Called the "peculiar institution" by one scholar, the death penalty is a central part of social, economic and cultural history in Texas. Yet, the experiences and voices of those most directly affected are rarely included in accounts or sought out by those researching, debating or developing policy.
Using oral history, digital storytelling, and other democratic and participatory methods, Texas After Violence Project aims to build a people's history of the death penalty. Learn more about our name, our process and our methods and the oral histories that are at the core of our work.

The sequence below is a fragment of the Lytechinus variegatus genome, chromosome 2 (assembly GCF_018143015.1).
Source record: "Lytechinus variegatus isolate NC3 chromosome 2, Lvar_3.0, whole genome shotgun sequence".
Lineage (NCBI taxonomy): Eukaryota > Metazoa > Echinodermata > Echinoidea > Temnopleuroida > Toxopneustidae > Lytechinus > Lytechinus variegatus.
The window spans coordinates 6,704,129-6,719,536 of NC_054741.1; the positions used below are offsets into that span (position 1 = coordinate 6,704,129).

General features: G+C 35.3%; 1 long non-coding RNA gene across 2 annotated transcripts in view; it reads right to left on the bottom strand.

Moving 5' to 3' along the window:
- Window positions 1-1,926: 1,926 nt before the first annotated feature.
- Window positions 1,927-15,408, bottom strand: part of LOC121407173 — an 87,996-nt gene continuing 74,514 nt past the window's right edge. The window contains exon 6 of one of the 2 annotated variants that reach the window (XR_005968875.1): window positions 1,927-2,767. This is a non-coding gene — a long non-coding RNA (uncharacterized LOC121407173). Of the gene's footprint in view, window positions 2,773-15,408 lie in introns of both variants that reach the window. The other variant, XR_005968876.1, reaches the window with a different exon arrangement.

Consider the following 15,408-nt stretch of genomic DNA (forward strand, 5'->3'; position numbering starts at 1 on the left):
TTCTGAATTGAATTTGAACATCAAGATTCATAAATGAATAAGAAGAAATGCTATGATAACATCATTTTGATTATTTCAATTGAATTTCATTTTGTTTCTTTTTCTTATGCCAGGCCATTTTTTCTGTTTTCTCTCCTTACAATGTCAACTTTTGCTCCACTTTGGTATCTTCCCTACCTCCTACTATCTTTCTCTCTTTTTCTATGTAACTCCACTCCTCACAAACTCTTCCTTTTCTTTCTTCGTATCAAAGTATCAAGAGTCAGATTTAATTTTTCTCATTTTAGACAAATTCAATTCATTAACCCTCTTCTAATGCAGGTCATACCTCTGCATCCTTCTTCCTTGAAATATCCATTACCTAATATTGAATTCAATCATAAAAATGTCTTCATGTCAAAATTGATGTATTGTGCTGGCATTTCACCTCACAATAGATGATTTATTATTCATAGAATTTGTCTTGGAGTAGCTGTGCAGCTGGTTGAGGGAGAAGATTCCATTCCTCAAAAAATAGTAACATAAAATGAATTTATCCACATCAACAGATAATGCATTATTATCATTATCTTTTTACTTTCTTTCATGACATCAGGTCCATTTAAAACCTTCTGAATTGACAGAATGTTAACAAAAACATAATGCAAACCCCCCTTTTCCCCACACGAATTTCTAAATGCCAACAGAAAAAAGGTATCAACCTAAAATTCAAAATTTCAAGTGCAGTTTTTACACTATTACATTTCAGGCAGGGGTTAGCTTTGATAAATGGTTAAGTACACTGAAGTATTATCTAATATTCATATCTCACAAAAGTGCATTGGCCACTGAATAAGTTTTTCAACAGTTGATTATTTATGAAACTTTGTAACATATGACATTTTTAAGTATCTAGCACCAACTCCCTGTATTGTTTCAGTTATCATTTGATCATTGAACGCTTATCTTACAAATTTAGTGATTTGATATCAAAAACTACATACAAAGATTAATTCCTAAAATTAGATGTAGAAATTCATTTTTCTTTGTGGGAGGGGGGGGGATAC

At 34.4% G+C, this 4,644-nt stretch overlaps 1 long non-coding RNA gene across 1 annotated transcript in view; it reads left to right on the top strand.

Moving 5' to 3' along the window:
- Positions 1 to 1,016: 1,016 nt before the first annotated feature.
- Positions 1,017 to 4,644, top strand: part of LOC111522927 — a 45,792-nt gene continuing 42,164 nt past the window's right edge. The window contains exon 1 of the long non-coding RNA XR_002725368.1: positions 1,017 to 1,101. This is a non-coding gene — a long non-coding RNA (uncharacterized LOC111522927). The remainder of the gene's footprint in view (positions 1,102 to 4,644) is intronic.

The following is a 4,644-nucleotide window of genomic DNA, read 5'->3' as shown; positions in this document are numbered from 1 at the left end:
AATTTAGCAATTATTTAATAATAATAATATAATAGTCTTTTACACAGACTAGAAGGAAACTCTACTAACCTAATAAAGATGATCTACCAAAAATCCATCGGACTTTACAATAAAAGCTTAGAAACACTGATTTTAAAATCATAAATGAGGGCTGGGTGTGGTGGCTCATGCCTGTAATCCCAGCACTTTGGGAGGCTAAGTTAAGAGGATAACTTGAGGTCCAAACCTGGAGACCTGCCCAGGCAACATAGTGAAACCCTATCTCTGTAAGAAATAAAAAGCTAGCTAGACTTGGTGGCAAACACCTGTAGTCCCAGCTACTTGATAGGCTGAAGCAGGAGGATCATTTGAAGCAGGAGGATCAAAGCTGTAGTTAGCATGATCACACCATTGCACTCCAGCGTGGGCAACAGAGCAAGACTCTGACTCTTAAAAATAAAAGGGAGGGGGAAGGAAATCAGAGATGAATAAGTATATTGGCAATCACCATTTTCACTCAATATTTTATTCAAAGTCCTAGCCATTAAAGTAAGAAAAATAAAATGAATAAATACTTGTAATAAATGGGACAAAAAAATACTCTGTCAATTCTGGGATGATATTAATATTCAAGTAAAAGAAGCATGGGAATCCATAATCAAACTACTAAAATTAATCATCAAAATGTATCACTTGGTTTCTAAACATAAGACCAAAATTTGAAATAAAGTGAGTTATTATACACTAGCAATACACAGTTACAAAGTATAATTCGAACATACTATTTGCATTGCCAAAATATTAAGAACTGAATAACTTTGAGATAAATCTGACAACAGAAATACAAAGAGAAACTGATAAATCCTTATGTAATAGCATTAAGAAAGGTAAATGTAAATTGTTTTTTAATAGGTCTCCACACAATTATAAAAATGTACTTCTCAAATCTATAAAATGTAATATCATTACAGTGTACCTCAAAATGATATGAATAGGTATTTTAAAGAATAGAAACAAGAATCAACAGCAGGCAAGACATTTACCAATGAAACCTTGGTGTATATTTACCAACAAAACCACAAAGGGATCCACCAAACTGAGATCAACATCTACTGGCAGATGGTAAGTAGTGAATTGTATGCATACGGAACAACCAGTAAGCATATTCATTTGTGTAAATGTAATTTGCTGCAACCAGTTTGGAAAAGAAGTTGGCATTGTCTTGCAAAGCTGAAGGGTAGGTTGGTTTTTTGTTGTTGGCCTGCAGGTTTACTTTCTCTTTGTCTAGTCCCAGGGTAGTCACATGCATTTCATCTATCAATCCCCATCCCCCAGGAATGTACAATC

News and Events
On March 20 (5:30 - 7:30pm) in SRH 1.208, TAVP will host a reception and panel to celebrate the launch of Amplify 2014, a 24-hour fundraiser for Austin-area nonprofits. Please join TAVP to "amplify archives" and learn about how our oral histories are used in classrooms across academic disciplines.
Panelists include T-Kay Sangwand, human rights archivist at the Human Rights Documentation Initiative (HRDI) at UT-Austin and co-chair of the Human Rights & Archives Working Group, Dr. Naomi Paik, assistant professor in American Studies and Asian American Studies at UT-Austin and Dr. Charlotte Nunes, lecturer in the department of English and co-chair of the Human Rights & Archives Working Group. Current interns will share their experiences as well.
See our news tab and our blog for more details.